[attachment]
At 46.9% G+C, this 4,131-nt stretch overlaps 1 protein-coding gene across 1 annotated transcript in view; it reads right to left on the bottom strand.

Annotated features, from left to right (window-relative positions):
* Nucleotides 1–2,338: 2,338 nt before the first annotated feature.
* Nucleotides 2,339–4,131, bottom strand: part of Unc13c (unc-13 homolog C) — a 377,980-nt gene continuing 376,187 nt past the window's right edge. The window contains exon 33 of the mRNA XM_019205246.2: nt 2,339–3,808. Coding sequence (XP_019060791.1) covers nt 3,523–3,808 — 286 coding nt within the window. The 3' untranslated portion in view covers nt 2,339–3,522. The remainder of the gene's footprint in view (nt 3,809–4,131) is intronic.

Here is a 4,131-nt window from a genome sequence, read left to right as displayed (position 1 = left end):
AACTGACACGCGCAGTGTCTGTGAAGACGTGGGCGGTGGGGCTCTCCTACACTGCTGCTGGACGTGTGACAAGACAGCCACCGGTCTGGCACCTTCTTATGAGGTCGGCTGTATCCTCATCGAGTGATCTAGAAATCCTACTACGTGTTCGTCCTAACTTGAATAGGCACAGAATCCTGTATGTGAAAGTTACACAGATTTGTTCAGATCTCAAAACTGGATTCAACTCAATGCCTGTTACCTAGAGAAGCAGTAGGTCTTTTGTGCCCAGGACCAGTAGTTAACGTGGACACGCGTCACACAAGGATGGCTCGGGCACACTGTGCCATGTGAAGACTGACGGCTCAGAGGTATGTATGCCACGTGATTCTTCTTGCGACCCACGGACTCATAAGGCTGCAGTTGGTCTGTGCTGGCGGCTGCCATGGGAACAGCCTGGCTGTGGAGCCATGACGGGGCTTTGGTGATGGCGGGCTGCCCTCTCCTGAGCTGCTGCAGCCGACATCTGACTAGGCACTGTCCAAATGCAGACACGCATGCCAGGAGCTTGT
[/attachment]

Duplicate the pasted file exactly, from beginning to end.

At 46.9% G+C, this 4,131-nt stretch overlaps 1 protein-coding gene across 1 annotated transcript in view; it reads right to left on the bottom strand.

Annotated features, from left to right (window-relative positions):
* Nucleotides 1–2,338: 2,338 nt before the first annotated feature.
* Nucleotides 2,339–4,131, bottom strand: part of Unc13c (unc-13 homolog C) — a 377,980-nt gene continuing 376,187 nt past the window's right edge. The window contains exon 33 of the mRNA XM_019205246.2: nt 2,339–3,808. Coding sequence (XP_019060791.1) covers nt 3,523–3,808 — 286 coding nt within the window. The 3' untranslated portion in view covers nt 2,339–3,522. The remainder of the gene's footprint in view (nt 3,809–4,131) is intronic.

Here is a 4,131-nt window from a genome sequence, read left to right as displayed (position 1 = left end):
AACTGACACGCGCAGTGTCTGTGAAGACGTGGGCGGTGGGGCTCTCCTACACTGCTGCTGGACGTGTGACAAGACAGCCACCGGTCTGGCACCTTCTTATGAGGTCGGCTGTATCCTCATCGAGTGATCTAGAAATCCTACTACGTGTTCGTCCTAACTTGAATAGGCACAGAATCCTGTATGTGAAAGTTACACAGATTTGTTCAGATCTCAAAACTGGATTCAACTCAATGCCTGTTACCTAGAGAAGCAGTAGGTCTTTTGTGCCCAGGACCAGTAGTTAACGTGGACACGCGTCACACAAGGATGGCTCGGGCACACTGTGCCATGTGAAGACTGACGGCTCAGAGGTATGTATGCCACGTGATTCTTCTTGCGACCCACGGACTCATAAGGCTGCAGTTGGTCTGTGCTGGCGGCTGCCATGGGAACAGCCTGGCTGTGGAGCCATGACGGGGCTTTGGTGATGGCGGGCTGCCCTCTCCTGAGCTGCTGCAGCCGACATCTGACTAGGCACTGTCCAAATGCAGACACGCATGCCAGGAGCTTGT